Exactly so; the first Bill that the hon. and gallant Gentleman brought in was, as he (Lord Elcho) had stated, intended to deal with both subjects, agricultural and urban; but after a time the hon. and gallant General withdrew the Bill, and substituted another Bill dealing only with agricultural subjects. It would, he supposed, be a Breach of Privilege to ask the hon. and gallant Gentleman what pressure had been brought to bear upon him in order to induce him to give up the broad principle which he had first adopted. That, however, struck him as an apposite question to put to his hon. and gallant Friend. He had no wish to take up the general question, for it had been his lot to speak more than once upon the subject, and last year he had unburdened his soul fully. Certainly, he had no wish to talk the subject out—far from it—and he had not risen for that purpose. Last year he had moved an Amendment; but that Amendment was not directed against the principle of the Bill, but simply against the way in which the question was dealt with, and affirming certain truisms which never had been controverted. Those truisms were as follows:—1st, That the Law of Hypothec was the equivalent of the English and Irish Law of Distress; 2nd, that the principle of preference given by the Law of Hypothec, whether it be to the owner of houses or land, was a principle that pervaded the Commercial as well as the Land Law of this country; 3rd, that the Law of Hypothec for the rent accruing or the rent accrued was the law of every civilized country in Europe, as well as of England and Ireland, and also of America, Wurtemburg being the only civilized country in which the law did not apply; 4th, that under this law, as stated By the hon. Member for Kirkcaldy Burghs (Sir George Campbell) and others, small farmers had risen to be large tenants, and that had proved beneficial to the agriculture of Scotland; and, lastly, that the subject, if dealt with at all, should be dealt with as a whole, the urban hypothec being treated as well as agricultural, and the Law of Distress in England and Ireland, as well as the Law of Hypothec in Scotland. Such was the substance of his Resolution. What happened? He failed to carry it. For the first time, a Conservative Government had dealt with this question in the way which they had done. The Lord Advocate, if he might use the expression, went the whole hog. The Lord Advocate, however, although he converted himself, failed to carry along with him the majority of his Government, for on that occasion four Members of the Government voted with him and nine against the Resolution. He ventured think that this question should be dealt with in a statesmanlike, and not in a perfunctory, manner. The Bill was read a second time. No doubt the Home Secretary voted with him; but he was very much inclined to believe that the Home Secretary at the time did not know what the Law of Hypothec was. He perhaps considered it a barbarous law as compared with the Law of Distress; but, be that as it might, the conversion of the Lord Advocate and the Government led to a successful division, and the Bill was carried in its Second Reading. But there was very soon a Nemesis awaiting upon the Lord Advocate and the Government. Within a few weeks afterwards a Gentleman who represented an Irish constituency moved a Resolution against the Law of Distress, proposing that that law should be abolished. Now, the Mover had referred naturally to what had taken place in regard, to the Law of Hypothec; and how did he strengthen his position as to the removal of the Law of Distress? By proving that the Law of Hypothec, which the House of Commons had by its vote abolished—that was to say, on the representation of the Lord Advocate—was a milder law and more limited in its operation than the Law of Distress. The Mover pointed out, in favourable contrast to the Law of Distress, that the Law of Hypothec was limited to the year's crop and rent. So much for the Mover. What course did the Government take? Their Law Officer said that it was a bold proposal—a strong proposition—to abolish this law in the United Kingdom. It was, he said, one of the oldest laws, a law which worked in many ways in the interest of the tenant, and to abolish it would be injurious to the tenant. In short, ejectment would be necessary as an expedient if it were abolished, and the result of its abolition would be the payment of rent in advance. In fact, no case had been made out for abolition. That was the result of the discussion on the Law of Distress, which the Mover of the Resolution, who wished to abolish it, said was a much harsher law than the Law of Hypothec. His hon. Friend behind him (Mr. Clare Read), who voted for the abolition of the Law of Hypothec, had said that he supported the Law of Distress because it was so interwoven with our agricultural system that its repeal would be detrimental both to landlords and tenants. He would ask his hon. Friend—whom they were glad to see returned in safety across the Atlantic—whether the Law of Hypothec was not also interwoven with our agricultural system? What had the Chancellor of the Exchequer said on the Law of Distress? Speaking for the Government, he said that the question was one on which, at the first blush, they could not seem to legislate, because it touched so many interests that it would require very great deliberation. There was no necessity, in his mind, for abolishing the law, because, he said, there were points in the Law of Distress which demanded consideration. A division took place, and with what result? That all the Members of the Government, those who had voted with him (Lord Elcho), and those who voted for the abolition of the Law of Hypothec alike, and 26 Conservative Members who had voted for the repeal of hypothec, all voted for the maintenance of distress—that was to say, of a more partial and limited law. Now, what was the reason of this? The reason was given by the Lord Advocate and his hon. Friend (Mr. Vans Agnew). Simply political expediency. The Lord Advocate had given them his reason for the action of the Government—that not only were the people of Scotland almost unanimous—both tenants and landlords—in favour of the abolition of hypothec, but that the Representatives of the people in that House were practically unanimous on the point. He (Lord Elcho) thought they mistook the feeling of the people of Scotland on the point. He did not think those statements represented the real feeling of the masses of the people of Scotland. Now, his hon. Friend had said that when the tenants of England demanded the abolition of the Law of Distress, as the people of Scotland had demanded the abolition of the Law of Hypothec, he would be willing to vote for it. The argument, then, was this—that in the United Kingdom there were two distinct laws—one for one part of the country, and another for another part. They were identical, with this difference—that the one they desired to abolish was less harsh than the other. The results were the same throughout the United Kingdom, except in Ireland, where the tenure of land was different. Therefore, in a country like the United Kingdom, where, for reasons best known to themselves, the majority of the Representatives of one of the Kingdoms held that this law ought to be abolished, it must then be abolished, not in one part but another. Where would such doctrines lead them to? How about Ireland? How as to the Irish demands for fixity of tenure, reduced rent, and the like? How as to no rent in Ireland, which was the last phase of the Irish Land Question? How as to the Home Rule? If they legislated simply, not on the merits or demerits of a question, but on its applicability or non-applicability to a particular part of the country, how could they meet the demands of the Irish Members with such an argument in their mouths, doing away with the Law of Hypothec and maintaining the Law of Distress? He maintained that it was not statesmanlike. He had stopped the progress of this Bill last year, and he was not ashamed of having done so. He did so, because he thought it desirable that the Conservative Government should have time to consider before the next Session of Parliament how they were to deal with this question, and whether they were to deal with this question, and whether they would deal with it in a statesmanlike way. If the law was wrong in Scotland it was equally wrong in England and Ireland; and if it were wrong in regard to land here it was equally wrong throughout the civilized world. If it were wrong with regard to private and public interests, let them repeal it throughout the Three Kingdoms. If it were in principle sound, and the law required a few amendments, then he would say amend it, and get rid of this term which had given a bad pre-eminence to the Scottish law. But, as a Member of that House, he entered his protest against legislating on a question of that kind—which they were told, on the best authority, was interwoven with their whole system of land tenure in England, Ireland, and Scotland—in the way in which Her Majesty's Government had dealt with it. Now, it was for the Government to consider what course they would take; and he was inclined to think I that, seeing the condition of the question in Ireland, and that the question would be brought before the Royal Commission, that it would be a much wiser, a more natural, and a more statesmanlike way of dealing with the subject not to pass the Bill this year, but to wait till they got the Report of the Commission, and then consider, with that Report in view, whether they would repeal this law, or modify it and make it equal for the Three Kingdoms. He did not speak of the landlords' interest in this question—if the sun would only shine they could take care of themselves. He did not think they would suffer. He thought it more likely that the tenants would suffer. This was a matter of business. It was all very well to read of new leases given by men who had come recently to their property nominally doing away with hypothec; but he thought it would be found that those leases contained other clauses which gave, perhaps, better security to the landlord than the Law of Hypothec as it stood. At any rate, by fore-renting, by quarterly payments, by caution, and by other means and expedients, a landlord could protect himself, if he chose. ["Hear, hear!"] Hon. Members who cheered ought to abolish distress in England as well as in Scotland. All he asked was that they should deal with this law in a statesmanlike manner, applicable to the whole Kingdom. In any case, he did not expect that those who agitated this question would derive from it the benefits they expected, for if the Law of Hypothec were abolished the landlord would only make up for his want of security by increasing the rate.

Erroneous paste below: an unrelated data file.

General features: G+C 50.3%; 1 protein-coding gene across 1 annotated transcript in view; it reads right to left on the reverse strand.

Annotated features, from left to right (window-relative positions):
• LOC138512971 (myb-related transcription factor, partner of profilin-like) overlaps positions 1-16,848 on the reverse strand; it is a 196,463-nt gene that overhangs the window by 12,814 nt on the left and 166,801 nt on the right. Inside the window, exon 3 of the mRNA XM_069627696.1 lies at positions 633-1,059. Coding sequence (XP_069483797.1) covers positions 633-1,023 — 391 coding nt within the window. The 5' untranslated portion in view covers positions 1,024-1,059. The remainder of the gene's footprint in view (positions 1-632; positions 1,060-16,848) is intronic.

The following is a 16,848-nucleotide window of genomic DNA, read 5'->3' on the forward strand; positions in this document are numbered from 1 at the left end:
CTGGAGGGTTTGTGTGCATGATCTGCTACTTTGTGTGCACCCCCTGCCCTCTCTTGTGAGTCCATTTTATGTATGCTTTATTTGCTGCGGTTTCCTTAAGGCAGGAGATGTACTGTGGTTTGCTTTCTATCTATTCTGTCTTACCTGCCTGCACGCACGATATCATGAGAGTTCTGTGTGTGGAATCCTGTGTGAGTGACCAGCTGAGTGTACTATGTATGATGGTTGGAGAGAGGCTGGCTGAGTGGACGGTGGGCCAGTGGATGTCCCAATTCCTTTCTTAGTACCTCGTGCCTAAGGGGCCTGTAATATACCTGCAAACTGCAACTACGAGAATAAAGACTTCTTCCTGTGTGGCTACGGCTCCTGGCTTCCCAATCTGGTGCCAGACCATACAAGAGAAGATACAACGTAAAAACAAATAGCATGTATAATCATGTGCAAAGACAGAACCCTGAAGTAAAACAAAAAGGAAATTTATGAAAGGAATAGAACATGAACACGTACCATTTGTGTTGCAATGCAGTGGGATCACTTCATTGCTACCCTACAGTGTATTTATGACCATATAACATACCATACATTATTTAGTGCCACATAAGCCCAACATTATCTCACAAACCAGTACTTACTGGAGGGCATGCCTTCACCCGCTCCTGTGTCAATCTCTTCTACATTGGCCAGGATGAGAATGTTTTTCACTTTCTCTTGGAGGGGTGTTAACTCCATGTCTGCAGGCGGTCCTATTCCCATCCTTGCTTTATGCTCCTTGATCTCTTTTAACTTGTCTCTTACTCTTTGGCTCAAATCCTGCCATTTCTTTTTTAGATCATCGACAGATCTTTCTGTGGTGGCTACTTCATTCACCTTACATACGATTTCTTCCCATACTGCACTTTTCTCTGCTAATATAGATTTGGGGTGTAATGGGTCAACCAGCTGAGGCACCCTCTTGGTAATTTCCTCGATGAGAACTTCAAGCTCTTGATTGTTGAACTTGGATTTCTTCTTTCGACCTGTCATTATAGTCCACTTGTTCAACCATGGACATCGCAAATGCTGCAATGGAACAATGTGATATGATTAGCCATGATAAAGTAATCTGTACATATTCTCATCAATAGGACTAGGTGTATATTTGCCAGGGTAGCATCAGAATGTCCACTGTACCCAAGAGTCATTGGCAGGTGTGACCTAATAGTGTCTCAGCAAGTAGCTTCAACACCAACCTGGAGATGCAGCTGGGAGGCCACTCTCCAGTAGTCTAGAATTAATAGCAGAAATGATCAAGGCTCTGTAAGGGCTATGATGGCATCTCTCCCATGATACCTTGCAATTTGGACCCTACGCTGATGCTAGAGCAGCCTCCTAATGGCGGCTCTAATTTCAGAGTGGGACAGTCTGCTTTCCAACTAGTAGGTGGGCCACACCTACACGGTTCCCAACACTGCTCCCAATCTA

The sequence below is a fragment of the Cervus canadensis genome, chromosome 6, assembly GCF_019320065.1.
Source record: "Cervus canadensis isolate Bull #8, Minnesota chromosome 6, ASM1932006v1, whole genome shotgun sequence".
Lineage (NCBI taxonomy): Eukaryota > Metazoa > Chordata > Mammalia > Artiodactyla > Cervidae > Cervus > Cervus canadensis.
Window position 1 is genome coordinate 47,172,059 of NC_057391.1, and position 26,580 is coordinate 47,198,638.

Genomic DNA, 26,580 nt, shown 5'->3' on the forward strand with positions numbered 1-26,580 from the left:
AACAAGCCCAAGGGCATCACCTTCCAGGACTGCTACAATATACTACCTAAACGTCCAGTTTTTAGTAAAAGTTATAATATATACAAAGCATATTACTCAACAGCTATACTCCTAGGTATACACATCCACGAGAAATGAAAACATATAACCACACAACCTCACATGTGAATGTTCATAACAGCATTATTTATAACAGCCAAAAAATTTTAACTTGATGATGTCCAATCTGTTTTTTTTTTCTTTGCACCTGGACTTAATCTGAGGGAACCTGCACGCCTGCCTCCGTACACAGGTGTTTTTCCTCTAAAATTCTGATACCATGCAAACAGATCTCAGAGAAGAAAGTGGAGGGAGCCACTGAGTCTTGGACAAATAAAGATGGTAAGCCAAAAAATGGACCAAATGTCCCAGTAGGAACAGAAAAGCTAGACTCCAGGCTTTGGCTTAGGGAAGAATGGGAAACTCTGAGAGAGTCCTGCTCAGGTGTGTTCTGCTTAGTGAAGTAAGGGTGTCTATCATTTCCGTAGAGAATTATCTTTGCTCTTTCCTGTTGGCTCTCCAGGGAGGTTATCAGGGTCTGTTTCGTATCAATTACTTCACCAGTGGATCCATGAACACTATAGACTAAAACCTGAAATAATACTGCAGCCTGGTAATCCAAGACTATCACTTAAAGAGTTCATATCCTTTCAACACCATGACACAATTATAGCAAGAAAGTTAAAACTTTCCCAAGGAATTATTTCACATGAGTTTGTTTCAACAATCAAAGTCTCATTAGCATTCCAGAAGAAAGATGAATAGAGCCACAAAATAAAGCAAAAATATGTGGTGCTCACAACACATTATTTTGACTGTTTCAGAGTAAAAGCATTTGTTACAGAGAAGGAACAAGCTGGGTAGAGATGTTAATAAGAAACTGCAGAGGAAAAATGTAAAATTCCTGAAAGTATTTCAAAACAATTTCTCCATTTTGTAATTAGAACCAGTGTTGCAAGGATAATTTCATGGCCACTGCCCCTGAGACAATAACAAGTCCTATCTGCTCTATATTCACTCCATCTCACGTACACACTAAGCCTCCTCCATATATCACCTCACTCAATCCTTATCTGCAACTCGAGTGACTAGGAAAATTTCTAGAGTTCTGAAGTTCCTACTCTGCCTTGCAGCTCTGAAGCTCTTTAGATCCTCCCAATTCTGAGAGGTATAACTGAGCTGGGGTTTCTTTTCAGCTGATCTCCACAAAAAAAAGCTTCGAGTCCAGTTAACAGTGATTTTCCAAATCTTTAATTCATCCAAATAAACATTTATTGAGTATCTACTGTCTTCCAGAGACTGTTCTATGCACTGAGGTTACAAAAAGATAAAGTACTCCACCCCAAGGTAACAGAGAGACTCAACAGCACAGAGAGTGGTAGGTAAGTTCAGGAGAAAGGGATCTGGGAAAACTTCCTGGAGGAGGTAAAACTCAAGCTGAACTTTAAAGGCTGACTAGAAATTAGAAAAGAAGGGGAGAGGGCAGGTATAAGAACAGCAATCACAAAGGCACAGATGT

said, he would detain the House only a very short time. He quite agreed that the subject had been thrashed out, and the arguments worn threadbare; but he was, on that account, all the more astonished to hear the objection, with regard to small farmers, urged by the hon. Member for Kirkcaldy. That was an argument, he believed, which was brought forward on a previous occasion by the noble Lord the Member for Haddingtonshire (Lord Elcho); but as he represented a constituency noted for the prodigious size of the farms, it had appeared to him the noble Lord reflected the opinions of himself and not of that con- stituency. The noble Lord came down to the House, and said that there were certain truisms which he ventured to lay before the House last year, and not one of which was repudiated. He must say he was astonished that the noble Lord should make such a statement when, as a matter of fact, no sooner had he sat down, than the right hon. and learned Gentleman the Lord Advocate got up and repudiated every single one of the propositions which the noble Lord had laid before the House. He would, however, venture to affirm one truism which might commend itself to the attention of the noble Lord, and that was that the Law of Hypothec might be rigidly defined. It was a law which offered to the landlord a premium for choosing the highest bidders and the worst farmers that the whole community could furnish. He knew that the subject had been confused by false analogies. The Lord Advocate himself had exposed some of these. The law had been compared to the lien of a shipowner on the cargo. But that was a totally distinct case, for there they had the property not passing out of the hands of the shipowner; whereas, in the case of hypothec, before the sequestration the crops never came into the hands of the landlord. As to the argument of the hon. Gentleman the Member for Kirkcaldy (Sir George Campbell), with regard to small farms, he believed it had been refuted over and over again, and the refutation was to be found in the most ample form in the evidence given before the various Committees which had inquired into the question. It was not the small farmers who required the protection of the law, but the landlords who encouraged not the small farmers, but that much larger class of men who were more distinguished by their love of speculation than by their knowledge of agriculture. It was not the men who had risen from the position of ploughmen or agricultural labourers who required the protection of this law. They were generally men who, by energy, foresight, thrift, and care had been enabled to obtain possession of a farm, and who had strictly calculated the means by which they could work it with profit to themselves and to the community at large.